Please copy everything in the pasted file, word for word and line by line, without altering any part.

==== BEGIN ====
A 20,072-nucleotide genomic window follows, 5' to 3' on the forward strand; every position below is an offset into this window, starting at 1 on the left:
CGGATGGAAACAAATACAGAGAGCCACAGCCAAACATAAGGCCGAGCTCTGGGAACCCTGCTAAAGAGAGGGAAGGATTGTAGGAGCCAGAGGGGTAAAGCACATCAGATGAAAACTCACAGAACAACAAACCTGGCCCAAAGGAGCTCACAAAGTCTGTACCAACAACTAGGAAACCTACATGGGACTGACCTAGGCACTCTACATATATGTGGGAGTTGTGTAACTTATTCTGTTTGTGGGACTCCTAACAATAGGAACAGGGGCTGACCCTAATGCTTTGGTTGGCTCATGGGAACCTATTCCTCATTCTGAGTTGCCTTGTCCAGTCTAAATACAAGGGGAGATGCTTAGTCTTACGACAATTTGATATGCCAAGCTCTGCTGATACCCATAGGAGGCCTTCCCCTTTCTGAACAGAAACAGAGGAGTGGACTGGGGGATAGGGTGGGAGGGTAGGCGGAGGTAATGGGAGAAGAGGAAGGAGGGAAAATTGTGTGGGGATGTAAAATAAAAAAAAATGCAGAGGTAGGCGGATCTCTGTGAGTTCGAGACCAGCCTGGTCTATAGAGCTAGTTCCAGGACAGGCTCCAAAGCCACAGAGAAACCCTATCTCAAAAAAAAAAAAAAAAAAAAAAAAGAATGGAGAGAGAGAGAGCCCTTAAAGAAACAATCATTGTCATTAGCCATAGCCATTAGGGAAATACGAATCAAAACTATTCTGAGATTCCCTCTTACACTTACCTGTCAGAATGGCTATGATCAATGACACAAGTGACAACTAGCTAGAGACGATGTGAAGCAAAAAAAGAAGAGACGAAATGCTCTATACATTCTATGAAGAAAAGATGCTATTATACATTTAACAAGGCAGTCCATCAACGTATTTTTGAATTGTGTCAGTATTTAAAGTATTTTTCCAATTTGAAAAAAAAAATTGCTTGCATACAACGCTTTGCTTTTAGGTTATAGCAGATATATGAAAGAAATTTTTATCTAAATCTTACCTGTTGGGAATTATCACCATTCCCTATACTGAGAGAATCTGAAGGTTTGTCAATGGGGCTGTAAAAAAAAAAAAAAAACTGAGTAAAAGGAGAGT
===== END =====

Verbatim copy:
A 20,072-nucleotide genomic window follows, 5' to 3' on the forward strand; every position below is an offset into this window, starting at 1 on the left:
CGGATGGAAACAAATACAGAGAGCCACAGCCAAACATAAGGCCGAGCTCTGGGAACCCTGCTAAAGAGAGGGAAGGATTGTAGGAGCCAGAGGGGTAAAGCACATCAGATGAAAACTCACAGAACAACAAACCTGGCCCAAAGGAGCTCACAAAGTCTGTACCAACAACTAGGAAACCTACATGGGACTGACCTAGGCACTCTACATATATGTGGGAGTTGTGTAACTTATTCTGTTTGTGGGACTCCTAACAATAGGAACAGGGGCTGACCCTAATGCTTTGGTTGGCTCATGGGAACCTATTCCTCATTCTGAGTTGCCTTGTCCAGTCTAAATACAAGGGGAGATGCTTAGTCTTACGACAATTTGATATGCCAAGCTCTGCTGATACCCATAGGAGGCCTTCCCCTTTCTGAACAGAAACAGAGGAGTGGACTGGGGGATAGGGTGGGAGGGTAGGCGGAGGTAATGGGAGAAGAGGAAGGAGGGAAAATTGTGTGGGGATGTAAAATAAAAAAAAATGCAGAGGTAGGCGGATCTCTGTGAGTTCGAGACCAGCCTGGTCTATAGAGCTAGTTCCAGGACAGGCTCCAAAGCCACAGAGAAACCCTATCTCAAAAAAAAAAAAAAAAAAAAAAAAGAATGGAGAGAGAGAGAGCCCTTAAAGAAACAATCATTGTCATTAGCCATAGCCATTAGGGAAATACGAATCAAAACTATTCTGAGATTCCCTCTTACACTTACCTGTCAGAATGGCTATGATCAATGACACAAGTGACAACTAGCTAGAGACGATGTGAAGCAAAAAAAGAAGAGACGAAATGCTCTATACATTCTATGAAGAAAAGATGCTATTATACATTTAACAAGGCAGTCCATCAACGTATTTTTGAATTGTGTCAGTATTTAAAGTATTTTTCCAATTTGAAAAAAAAAATTGCTTGCATACAACGCTTTGCTTTTAGGTTATAGCAGATATATGAAAGAAATTTTTATCTAAATCTTACCTGTTGGGAATTATCACCATTCCCTATACTGAGAGAATCTGAAGGTTTGTCAATGGGGCTGTAAAAAAAAAAAAAAAACTGAGTAAAAGGAGAGT